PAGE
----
Marnie Dobson Zimmerman, Ph.D. and Paul Landsbergis, Ph.D.

Suicide: A growing US crisis

September was Suicide Prevention and Awareness Month. Globally, more than 700,000 people die of suicide every year, and many more attempt suicide or have a serious mental health crisis (WHO 2022). In 2022, over 49,000 people died by suicide in the U.S. and 65% were working age (18-64) (CDC 2022). Suicide rates increased in the U.S. by 26% for men and 53% for women from 1999-2017, contributing to the decline in U.S. life expectancy. In working age groups (ages 15-64), the increases tended to be greater – 27%-45% in men and 42%-93% in women. Between 2000-2019, the suicide rate in the U.S. increased by 45% compared to declines or little change in the rate in other wealthy countries

U.S. men are 4 times more likely to complete suicide compared to women, and several male-dominated occupations have a much higher risk of suicide, including agricultural workers and farmers, first responders, and healthcare workers (especially physicians and dentists). Suicide rates in the US (2000-2014) were highest among people with a high school education, followed by those with less than a high school education, and then lower rates among people with a college degree.

Workplace risk factors for suicide

While an extreme example of how work influences suicide, a sizeable cluster of suicides at France Telecom, in the late 1990s and early 2000s, resulted in prison sentences for the CEOs and other executives. Suicide notes were left by some of the over 40 workers who committed suicide, blaming the harassing, toxic work culture, imposed by the executives, in order to force people to quit. While work is essential to our economic wellbeing, and can provide cognitive and emotional growth, and social support, it can also be a contributing factor to suicide.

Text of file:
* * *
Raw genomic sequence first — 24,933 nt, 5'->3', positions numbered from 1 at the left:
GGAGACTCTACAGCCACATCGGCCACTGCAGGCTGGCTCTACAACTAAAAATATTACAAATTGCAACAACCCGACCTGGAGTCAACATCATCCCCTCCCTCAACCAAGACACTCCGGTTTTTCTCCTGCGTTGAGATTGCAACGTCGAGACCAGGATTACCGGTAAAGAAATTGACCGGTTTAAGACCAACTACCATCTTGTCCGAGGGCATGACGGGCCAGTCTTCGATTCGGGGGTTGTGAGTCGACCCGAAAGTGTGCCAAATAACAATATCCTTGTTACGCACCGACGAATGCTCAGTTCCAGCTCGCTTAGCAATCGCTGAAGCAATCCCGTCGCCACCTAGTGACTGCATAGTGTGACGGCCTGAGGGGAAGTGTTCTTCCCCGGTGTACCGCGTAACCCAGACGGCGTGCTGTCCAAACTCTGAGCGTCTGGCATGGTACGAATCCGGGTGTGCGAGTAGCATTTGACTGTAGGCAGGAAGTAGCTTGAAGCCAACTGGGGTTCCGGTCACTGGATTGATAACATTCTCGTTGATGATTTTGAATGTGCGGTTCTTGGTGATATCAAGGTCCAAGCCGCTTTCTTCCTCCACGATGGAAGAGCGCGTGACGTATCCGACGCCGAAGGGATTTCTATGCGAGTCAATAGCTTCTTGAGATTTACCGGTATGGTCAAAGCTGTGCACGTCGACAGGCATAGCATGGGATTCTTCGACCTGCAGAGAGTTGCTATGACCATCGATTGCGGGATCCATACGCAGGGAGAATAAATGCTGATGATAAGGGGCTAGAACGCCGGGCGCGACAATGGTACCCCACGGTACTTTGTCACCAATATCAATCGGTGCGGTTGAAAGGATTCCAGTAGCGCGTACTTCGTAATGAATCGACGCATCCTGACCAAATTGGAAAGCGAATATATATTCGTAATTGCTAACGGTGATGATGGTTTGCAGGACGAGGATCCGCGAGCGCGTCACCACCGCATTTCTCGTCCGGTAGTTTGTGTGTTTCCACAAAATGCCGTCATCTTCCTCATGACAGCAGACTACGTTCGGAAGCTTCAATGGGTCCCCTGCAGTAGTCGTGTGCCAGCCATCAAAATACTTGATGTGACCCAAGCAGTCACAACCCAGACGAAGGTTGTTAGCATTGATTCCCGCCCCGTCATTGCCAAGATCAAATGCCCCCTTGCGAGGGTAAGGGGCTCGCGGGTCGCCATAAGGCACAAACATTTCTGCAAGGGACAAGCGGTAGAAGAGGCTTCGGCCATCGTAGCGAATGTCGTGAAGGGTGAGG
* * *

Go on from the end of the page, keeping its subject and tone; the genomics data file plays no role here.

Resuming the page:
Unemployment increases the risk of suicide two-fold. So while having work may be protective in many ways, it also may depend on the quality of that job including the level of chronic stressors. In a 2022 review and meta-analysis of the research on the role of work in suicide, the authors established: 

  • a positive correlation between work-related stress and an increased risk of suicide
  • high workloads, workplace bullying, harassment, discrimination, social isolation, long work hours, and limited job control and social support, have been linked to suicidal ideation and attempts
  • work stress can also contribute to the development or exacerbation of mental health conditions, such as depression and anxiety, which are strong risk factors for suicide 
  • individuals experiencing work-related stress may also turn to substance abuse as a coping mechanism, further increasing suicide risk

Healthy Work Needs to be included in Workplace Suicide Prevention

Some U.S. employers are recognizing this public health crisis, and enacting suicide prevention programs in the workplace that focus on raising awareness, early intervention, and destigmatizing seeking help. But still, waiting until someone is in distress is not ideal.

The U.S. National Institute for Occupational Safety and Health (NIOSH) has provided guidance on suicide prevention for healthcare workers. Some U.S. unions are also addressing the suicide crisis, along with a crisis in substance use, through Member or Union Assistance Programs.1 Preventing suicide in the U.S. construction industry is a priority for the Center for Construction Research and Training (CPWR). A similar suicide prevention program in Australia (MATES in Construction) may have contributed to the decline in suicide deaths among Australian construction workers between 2001-2019, a decline greater than the decline for other workers in Australia.

As responsible employers, unions, government officials and compassionate colleagues, it’s our duty to address this issue head-on and also create a safe and supportive environment for our coworkers. The Healthy Work Campaign encourages organizations to assess their psychosocial work environment to ensure it is supportive and free of toxic work stressors. The Healthy Work Survey, and other free online tools, can help organizations take the pulse of their organization (and employees) and then take proactive steps to reduce the harmful work stressors that can contribute to poor mental health and increase the risk of suicide. 

If you or someone you know is expressing thoughts of suicide call or text 988, and they will be connected to the existing National Suicide Prevention Lifeline. This confidential support line is available 24 hours a day to provide free help to people in suicidal crisis or mental health-related distress.

1 Member or Union Assistance Programs

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